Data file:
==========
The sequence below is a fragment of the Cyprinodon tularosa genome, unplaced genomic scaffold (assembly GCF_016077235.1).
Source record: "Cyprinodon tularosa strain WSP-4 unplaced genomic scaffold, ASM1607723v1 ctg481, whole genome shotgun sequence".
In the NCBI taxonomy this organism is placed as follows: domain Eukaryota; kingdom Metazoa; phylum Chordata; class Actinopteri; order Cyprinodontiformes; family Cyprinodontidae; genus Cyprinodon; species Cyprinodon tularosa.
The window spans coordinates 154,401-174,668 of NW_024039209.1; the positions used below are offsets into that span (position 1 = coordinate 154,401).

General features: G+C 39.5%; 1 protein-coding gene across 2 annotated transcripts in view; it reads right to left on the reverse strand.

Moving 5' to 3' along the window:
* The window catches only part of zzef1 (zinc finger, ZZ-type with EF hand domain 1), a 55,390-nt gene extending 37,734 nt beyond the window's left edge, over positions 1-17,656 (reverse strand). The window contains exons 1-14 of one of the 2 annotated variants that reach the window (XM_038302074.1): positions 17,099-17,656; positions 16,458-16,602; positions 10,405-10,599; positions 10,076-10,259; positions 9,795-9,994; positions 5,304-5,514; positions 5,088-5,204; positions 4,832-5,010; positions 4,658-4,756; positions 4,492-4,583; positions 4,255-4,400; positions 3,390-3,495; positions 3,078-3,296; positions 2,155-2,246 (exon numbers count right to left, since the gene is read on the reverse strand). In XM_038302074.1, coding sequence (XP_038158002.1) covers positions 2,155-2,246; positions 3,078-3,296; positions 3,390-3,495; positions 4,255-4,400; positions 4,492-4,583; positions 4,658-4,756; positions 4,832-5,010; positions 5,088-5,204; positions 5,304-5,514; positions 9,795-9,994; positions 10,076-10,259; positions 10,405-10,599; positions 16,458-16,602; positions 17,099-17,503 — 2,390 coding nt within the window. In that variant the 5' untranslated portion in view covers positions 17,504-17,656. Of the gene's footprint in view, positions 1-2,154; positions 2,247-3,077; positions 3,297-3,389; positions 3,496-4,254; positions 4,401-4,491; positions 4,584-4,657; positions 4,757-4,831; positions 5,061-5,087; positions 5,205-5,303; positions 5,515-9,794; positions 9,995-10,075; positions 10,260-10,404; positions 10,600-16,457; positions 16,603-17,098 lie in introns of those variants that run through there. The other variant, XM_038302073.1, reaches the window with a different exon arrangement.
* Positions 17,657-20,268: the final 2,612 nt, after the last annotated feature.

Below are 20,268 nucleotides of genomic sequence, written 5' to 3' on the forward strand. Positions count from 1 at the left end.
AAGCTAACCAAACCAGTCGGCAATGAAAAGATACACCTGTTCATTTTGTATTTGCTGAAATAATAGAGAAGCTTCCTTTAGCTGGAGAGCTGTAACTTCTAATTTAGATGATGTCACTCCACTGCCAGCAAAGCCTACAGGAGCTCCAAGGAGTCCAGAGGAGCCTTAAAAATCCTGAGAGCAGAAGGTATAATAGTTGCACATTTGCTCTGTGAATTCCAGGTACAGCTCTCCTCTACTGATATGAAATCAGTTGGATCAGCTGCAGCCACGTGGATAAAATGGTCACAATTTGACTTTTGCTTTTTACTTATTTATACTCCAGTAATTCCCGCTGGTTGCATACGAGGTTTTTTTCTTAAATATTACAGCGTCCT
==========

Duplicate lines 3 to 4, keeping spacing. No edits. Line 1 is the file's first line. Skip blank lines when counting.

In the NCBI taxonomy this organism is placed as follows: domain Eukaryota; kingdom Metazoa; phylum Chordata; class Actinopteri; order Cyprinodontiformes; family Cyprinodontidae; genus Cyprinodon; species Cyprinodon tularosa.
The window spans coordinates 154,401-174,668 of NW_024039209.1; the positions used below are offsets into that span (position 1 = coordinate 154,401).